Political novice Yingluck, the sister of ousted former leader Thaksin Shinawatra, gained support from 296 members of the lower house out of a potential 500 -- reflecting the majority enjoyed by her party and its allies.
"Miss Yingluck gained more than a simple majority of support in this house, therefore Miss Yingluck was elected prime minister," said house speaker Somsak Kiatsuranont.
Yingluck's Puea Thai party and its partners command a three-fifths parliamentary majority after a resounding victory in the July 3 election over the pro-establishment Democrats. The country's 28th prime minister can expect royal endorsement within days to formalise her position.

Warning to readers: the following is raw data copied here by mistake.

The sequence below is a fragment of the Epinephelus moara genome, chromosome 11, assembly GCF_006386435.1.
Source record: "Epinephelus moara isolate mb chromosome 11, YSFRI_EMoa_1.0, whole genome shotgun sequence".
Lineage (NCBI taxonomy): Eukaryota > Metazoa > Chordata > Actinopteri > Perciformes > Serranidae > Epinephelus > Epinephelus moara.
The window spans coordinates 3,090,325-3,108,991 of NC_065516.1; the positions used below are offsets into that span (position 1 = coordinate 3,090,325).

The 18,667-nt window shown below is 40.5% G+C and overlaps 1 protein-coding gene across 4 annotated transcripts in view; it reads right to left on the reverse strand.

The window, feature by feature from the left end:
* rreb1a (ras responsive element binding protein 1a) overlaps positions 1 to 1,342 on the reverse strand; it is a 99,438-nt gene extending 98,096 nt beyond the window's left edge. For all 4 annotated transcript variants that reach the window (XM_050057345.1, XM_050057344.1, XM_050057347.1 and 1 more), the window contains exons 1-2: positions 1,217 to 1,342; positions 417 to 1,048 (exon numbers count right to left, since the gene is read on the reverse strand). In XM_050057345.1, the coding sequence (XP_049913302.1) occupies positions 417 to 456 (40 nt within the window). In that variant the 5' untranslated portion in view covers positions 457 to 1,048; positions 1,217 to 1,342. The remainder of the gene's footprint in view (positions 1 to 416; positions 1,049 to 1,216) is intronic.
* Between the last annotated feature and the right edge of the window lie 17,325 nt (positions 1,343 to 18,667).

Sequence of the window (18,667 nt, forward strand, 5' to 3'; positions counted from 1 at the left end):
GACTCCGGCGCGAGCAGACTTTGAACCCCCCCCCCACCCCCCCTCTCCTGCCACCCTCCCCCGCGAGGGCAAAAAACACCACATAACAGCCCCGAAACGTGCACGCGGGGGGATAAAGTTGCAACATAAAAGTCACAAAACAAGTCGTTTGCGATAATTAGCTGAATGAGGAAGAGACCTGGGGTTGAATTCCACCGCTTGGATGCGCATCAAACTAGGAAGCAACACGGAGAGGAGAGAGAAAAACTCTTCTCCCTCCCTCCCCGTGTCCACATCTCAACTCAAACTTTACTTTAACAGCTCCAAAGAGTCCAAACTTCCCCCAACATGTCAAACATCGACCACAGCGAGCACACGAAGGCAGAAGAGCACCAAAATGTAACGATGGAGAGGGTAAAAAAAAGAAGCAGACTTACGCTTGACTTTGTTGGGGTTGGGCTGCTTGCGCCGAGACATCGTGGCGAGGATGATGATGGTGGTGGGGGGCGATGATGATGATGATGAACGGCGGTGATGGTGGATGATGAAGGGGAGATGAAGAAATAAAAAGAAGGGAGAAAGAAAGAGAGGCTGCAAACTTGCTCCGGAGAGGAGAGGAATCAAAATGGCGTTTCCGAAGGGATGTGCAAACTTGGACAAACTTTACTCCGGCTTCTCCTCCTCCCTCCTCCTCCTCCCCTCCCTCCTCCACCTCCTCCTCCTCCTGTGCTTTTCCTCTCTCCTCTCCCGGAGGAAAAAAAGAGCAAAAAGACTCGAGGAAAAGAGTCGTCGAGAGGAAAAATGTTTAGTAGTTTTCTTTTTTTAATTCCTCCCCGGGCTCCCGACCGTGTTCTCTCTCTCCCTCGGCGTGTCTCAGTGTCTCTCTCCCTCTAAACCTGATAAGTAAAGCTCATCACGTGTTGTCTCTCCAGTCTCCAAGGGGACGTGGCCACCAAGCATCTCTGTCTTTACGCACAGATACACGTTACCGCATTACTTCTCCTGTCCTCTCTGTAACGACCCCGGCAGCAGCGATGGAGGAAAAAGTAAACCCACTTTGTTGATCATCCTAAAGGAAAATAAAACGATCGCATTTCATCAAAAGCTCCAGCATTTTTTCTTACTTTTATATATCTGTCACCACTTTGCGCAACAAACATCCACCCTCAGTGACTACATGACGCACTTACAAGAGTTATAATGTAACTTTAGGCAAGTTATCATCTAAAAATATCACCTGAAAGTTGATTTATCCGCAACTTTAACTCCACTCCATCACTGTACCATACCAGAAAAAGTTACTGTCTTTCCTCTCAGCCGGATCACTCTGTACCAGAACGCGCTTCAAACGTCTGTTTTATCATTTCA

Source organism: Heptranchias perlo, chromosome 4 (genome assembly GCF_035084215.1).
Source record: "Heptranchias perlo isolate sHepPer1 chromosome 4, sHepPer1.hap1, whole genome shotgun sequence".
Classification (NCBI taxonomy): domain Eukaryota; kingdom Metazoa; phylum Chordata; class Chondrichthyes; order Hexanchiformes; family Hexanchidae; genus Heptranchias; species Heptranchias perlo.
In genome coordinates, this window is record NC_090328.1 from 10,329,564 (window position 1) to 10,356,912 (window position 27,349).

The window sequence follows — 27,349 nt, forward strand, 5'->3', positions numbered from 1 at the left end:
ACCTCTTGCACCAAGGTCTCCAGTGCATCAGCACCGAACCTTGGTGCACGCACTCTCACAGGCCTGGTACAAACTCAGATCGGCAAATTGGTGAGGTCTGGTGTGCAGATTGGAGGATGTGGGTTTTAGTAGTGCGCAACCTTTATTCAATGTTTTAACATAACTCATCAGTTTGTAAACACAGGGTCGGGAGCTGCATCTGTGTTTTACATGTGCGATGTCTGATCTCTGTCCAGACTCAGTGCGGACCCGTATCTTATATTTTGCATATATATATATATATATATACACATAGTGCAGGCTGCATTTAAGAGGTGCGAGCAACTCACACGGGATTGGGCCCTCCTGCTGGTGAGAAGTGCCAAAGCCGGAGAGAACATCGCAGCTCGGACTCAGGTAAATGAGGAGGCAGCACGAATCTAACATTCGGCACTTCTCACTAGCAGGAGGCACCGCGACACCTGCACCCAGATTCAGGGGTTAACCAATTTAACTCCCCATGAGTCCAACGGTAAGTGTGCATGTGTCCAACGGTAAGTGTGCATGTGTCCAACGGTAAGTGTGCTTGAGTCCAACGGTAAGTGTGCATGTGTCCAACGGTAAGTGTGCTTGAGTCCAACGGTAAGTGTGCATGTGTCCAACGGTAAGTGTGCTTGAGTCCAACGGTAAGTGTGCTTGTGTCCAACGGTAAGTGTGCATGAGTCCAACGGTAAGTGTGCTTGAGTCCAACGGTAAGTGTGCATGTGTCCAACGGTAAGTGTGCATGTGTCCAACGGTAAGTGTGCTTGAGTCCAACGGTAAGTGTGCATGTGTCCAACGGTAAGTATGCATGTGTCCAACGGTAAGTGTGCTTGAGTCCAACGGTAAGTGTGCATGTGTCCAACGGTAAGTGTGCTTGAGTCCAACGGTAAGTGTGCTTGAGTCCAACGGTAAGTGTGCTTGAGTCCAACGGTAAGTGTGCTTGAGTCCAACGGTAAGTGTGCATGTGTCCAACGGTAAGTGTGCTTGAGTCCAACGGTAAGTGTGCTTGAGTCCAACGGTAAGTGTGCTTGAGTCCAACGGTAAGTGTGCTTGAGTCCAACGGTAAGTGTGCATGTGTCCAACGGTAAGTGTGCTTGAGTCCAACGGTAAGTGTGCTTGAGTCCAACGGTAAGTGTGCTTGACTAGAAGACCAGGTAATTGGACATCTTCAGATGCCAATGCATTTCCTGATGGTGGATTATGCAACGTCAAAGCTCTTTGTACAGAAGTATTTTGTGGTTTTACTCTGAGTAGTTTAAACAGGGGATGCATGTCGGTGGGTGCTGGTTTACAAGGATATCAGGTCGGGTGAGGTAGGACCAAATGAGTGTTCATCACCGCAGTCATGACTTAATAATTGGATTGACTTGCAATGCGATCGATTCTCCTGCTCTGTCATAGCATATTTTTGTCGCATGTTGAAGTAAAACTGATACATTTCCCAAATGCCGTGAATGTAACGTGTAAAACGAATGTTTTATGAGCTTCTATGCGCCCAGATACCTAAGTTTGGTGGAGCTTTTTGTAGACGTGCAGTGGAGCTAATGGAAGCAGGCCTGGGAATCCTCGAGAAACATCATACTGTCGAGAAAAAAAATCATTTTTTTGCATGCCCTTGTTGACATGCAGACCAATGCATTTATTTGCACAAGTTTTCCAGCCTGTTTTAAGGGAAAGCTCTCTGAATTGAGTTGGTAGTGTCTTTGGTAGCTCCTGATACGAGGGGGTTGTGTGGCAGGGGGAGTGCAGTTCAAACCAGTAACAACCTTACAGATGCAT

She will face the immediate challenge of bringing stability to the kingdom, after five years of political turmoil since her brother Thaksin Shinawatra was thrown out of office in a 2006 army coup backed by Thailand's elites.
"We are still in the middle of a very big conflict in the country with very different ideas about what government should be, and what it should be doing," said Thai political analyst Chris Baker.
Analysts believe a key test for Yingluck will simply be whether she can hang on to power in a country where the removal of leaders is commonplace.
Thailand has seen 18 actual or attempted military coups since it became a constitutional monarchy in 1932 and only one prime minister in that time has served a full four-year term -- Thaksin.
Yingluck, described by her brother as his "clone", surprised observers with her assured campaign style, helping her party to a crushing win in last month's election.